As no part of MCC’s business was transferred, the sale of business/successor rights application was dismissed.

2.      Related (Single) Employer

The Union must convince the Board that three pre-conditions are satisfied before the Board may grant a single employer declaration:

(a)        There must be two or more employers;

(b)        the employers must be carrying on associated or related activities or businesses; and

(c)        the activities or businesses must be under common control or direction.

The Board found that the first and second pre-conditions were satisfied. However, on the critical issue of “common control or direction”, the Board found that the Union had not met the onus placed on it and the application was therefore dismissed. In reaching its decision, the Board considered five criteria derived from earlier cases:

(a)        common ownership or financial control;

(b)        common management;

(c)        interrelationship of operations;

(d)        representation to the public as a single enterprise; and

(e)        centralized control of labour relations.

The Board found that there was little or no evidence to satisfy criteria (a), (b) and (d). While there was some evidence of interrelationship, the Board found that it did not exceed the normal, “symbiotic” relationship in a subcontracting arrangement. Specifically, the hardware and software used to assemble and ship orders was nothing more than a necessary communication device and did not constitute “control or direction” of Sherway’s workforce.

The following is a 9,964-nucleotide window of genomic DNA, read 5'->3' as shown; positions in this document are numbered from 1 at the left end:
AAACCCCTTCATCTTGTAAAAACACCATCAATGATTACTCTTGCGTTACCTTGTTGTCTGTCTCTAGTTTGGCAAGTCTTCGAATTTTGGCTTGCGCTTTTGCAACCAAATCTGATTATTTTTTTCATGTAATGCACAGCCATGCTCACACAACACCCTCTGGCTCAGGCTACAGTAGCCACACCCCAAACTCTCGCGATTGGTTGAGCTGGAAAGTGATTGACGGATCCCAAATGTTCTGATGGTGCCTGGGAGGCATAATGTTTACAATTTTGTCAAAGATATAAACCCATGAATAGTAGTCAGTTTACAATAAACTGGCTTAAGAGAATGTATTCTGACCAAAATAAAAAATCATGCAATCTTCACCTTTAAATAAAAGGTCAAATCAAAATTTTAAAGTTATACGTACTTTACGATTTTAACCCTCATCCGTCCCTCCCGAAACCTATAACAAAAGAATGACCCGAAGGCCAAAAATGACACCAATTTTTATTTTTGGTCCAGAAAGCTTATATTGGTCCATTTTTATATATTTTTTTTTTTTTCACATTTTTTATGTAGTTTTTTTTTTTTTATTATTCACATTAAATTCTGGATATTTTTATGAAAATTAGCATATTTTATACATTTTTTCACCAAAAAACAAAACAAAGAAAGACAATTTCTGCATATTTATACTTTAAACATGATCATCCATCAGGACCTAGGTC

Most importantly, there was no evidence of centralized control of labour relations. Sherway was responsible for hiring, determining wages and benefits, training (except for the brief, initial training provided by MCC), scheduling, assigning work and discipline. The Board concluded, “Simply put, MCC did not control the working lives of Sherway’s employees, either directly or indirectly” (paragraph 344).

The Board also weighed the legitimacy of the subcontracting relationship, from a labour relations perspective, by considering the following factors:

(a)  the extent to which the relationship was a genuine arms-length relationship;

(b)  the extent to which the contractor devolved control over the subcontracted work;

(c)  whether the subcontracted work represents a core business or peripheral matter; and

(d)  in labour subcontracting, the extent to which it is permanent or temporary.

The only factor which favoured the Union was that the relationship between MCC and Sherway could not be said to be temporary. Ultimately, however, significant weight was attributed to control. As there was no common control or direction, the application was dismissed.

Why is this Decision Significant?

This is one of the few cases to deal with the subcontracting of warehousing work in Canada and, while it is a decision of the Ontario Board, the law in most Canadian jurisdictions is similar.

The Board’s decision recognizes that a subcontracting relationship, especially if the subcontractor is a well-established business, can involve a close “symbiotic” relationship without engaging the successor or single employer provisions of labour relations legislation. Furthermore, in regards to the related employer considerations, it applies the law in a modern context and considers the impact of using modern software and hardware which involves a greater degree of communication and coordination between a contractor and subcontractor. The critical factor in determining whether the parties are a single employer, however, remains whether the subcontractor has independent control over the terms and conditions of employment of its workforce.